Friday, November 6, 2009
by Broderick Perkins
© 2008 DeadlineNews.Com
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Deadline Newsroom - President Barack Obama, this morning, signed legislation that extends a first time home buyer tax credit and extends a smaller tax credit to move-up and other buyers.
The extension and expansion of the popular home buyers tax credit gives both new and move-up buyers a tax incentive to buy a home until at least April 30, 2010, longer for military personnel.
The new law extends the existing credit for first-time homebuyers, worth up to $8,000, through April 30, 2010.
A new credit of up to $6,500 is available to qualifying existing homeowners who buy a new primary residence (or have one built) by April 30, 2010, if they owned their existing home for five consecutive years over the last eight years. Second homes don't qualify.
Home buyers have to repay the credit if they live in their primary residence less than 36 months and are not members of the military.
The new rule also raises the qualifying income limits to $125,000 for single taxpayers and $225,000 for joint taxpayers, from the current $75,000 and $150,000.
The maximum allowed home purchase price is $800,000.
Both first-time home buyers and others must close escrow by June 30, 2010.
Military personnel, deployed overseas for a minimum of 90 days in 2008 or 2009, would have until April 30, 2011 to claim the tax credit.
Buyers can claim the credit on their 2009 taxes, even if the purchase is made in 2010 by filing an amended return. Buyers who don't owe taxes can have the credit refunded to them.
More information is available from the Internal Revenue Service (IRS}, including a question and answer page.
That's all good news for the housing market.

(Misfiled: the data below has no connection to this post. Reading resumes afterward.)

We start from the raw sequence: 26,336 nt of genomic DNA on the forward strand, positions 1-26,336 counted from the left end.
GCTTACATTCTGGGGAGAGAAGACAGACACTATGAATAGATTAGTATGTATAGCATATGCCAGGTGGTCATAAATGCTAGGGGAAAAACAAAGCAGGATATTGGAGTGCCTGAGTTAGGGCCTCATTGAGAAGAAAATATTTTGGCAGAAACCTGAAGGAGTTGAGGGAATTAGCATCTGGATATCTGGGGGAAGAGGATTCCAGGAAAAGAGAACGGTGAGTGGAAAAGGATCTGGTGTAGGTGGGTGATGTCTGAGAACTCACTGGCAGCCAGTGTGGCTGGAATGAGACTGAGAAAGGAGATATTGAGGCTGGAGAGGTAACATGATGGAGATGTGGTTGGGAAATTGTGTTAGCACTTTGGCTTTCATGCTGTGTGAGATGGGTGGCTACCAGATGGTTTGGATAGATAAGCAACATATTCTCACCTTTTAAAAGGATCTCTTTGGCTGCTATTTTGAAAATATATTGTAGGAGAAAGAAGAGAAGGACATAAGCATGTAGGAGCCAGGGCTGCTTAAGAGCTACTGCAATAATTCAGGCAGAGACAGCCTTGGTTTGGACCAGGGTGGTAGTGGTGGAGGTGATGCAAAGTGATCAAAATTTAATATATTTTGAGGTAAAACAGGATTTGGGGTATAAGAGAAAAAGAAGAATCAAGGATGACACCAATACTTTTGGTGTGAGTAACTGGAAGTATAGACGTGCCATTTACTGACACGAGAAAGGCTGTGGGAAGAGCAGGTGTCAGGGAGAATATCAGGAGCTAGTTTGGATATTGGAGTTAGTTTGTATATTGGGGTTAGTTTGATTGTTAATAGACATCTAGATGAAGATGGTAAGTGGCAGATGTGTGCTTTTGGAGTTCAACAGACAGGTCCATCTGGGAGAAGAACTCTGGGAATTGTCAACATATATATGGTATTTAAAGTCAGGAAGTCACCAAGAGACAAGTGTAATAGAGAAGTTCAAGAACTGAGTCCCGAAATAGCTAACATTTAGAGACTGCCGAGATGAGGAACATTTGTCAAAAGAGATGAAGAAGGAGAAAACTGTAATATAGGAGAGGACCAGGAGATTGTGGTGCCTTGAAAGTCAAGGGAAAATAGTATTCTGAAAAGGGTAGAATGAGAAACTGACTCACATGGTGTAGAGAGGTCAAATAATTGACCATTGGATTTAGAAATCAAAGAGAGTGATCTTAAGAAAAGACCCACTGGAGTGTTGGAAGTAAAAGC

The National Association of Realtors says as many as 400,000 resale transactions (1.2 million for both new and resale homes) were completed specifically because of the first-time home buyer tax credit, since it began, and that put a dent in the housing inventory.
Home sales also add property and sales tax revenues to the coffers of local governments as reduced inventory helps boost prices and home values.
Fortunately, the tax credit also has been available at a time when often have been below 5 percent.
Fortunately, the first-time home buyer tax credit's availability has coincided with mortgage rates often hanging below 5 percent, according to Jeff Howard, CEO of Erate.com.
As the Nov. 30 tax credit deadline neared, reports from the Commerce Department, revealed new home sales slipped 3.6 percent in September and were down 7.8 percent from September 2008.
Tax credit history
As part of the Housing and Economic Recovery Act of 2008, Congress first created a $7,500 first-time home buyer tax credit for those who purchased a home between April 8, 2008, and July 1, 2009.
Later, under the American Recovery and Reinvestment Act of 2009, Congress extended the credit and raised it to an $8,000 tax credit for those who purchased homes by the current Nov. 30, 2009 expiration date.
By October 9, 2009, more than 1.2 million tax returns had claimed about $8.5 billion in the refundable tax credit, for both new and resale homes - according to the Treasury Inspector General for Tax Administration (TIGTA).
A TIGTA audit also revealed last month that nearly 90,000 taxpayers -- including nearly 600 children -- may have fraudulently enjoyed the credit, hoodwinking the government out of more than $600 million.
The new legislation includes provisions to stifle fraud after the Internal Revenue Service identified 167 suspected criminal schemes and opened nearly 107,000 examinations of potential civil violations of the first-time homebuyer tax credit.
Cheating the IRS is a federal felony that comes with a fine of up to $250,000 and three years in a federal pen, or both.
To combat fraud, a HUD-1 Settlement Statement will have to be attached to the tax return to secure the credit.
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Broderick Perkins, an award-winning consumer journalist, parlayed 30 years of old-school journalism into a digital real estate news service, the San Jose, CA-based DeadlineNews Group, including DeadlineNews.Com, a real estate news and consulting service and Web site, and the Deadline Newsroom, DeadlineNews.Com's news back shop.
Perkins is also the first Examiner to cover three beats for the Examiner.com news service:
National Offbeat News Examiner
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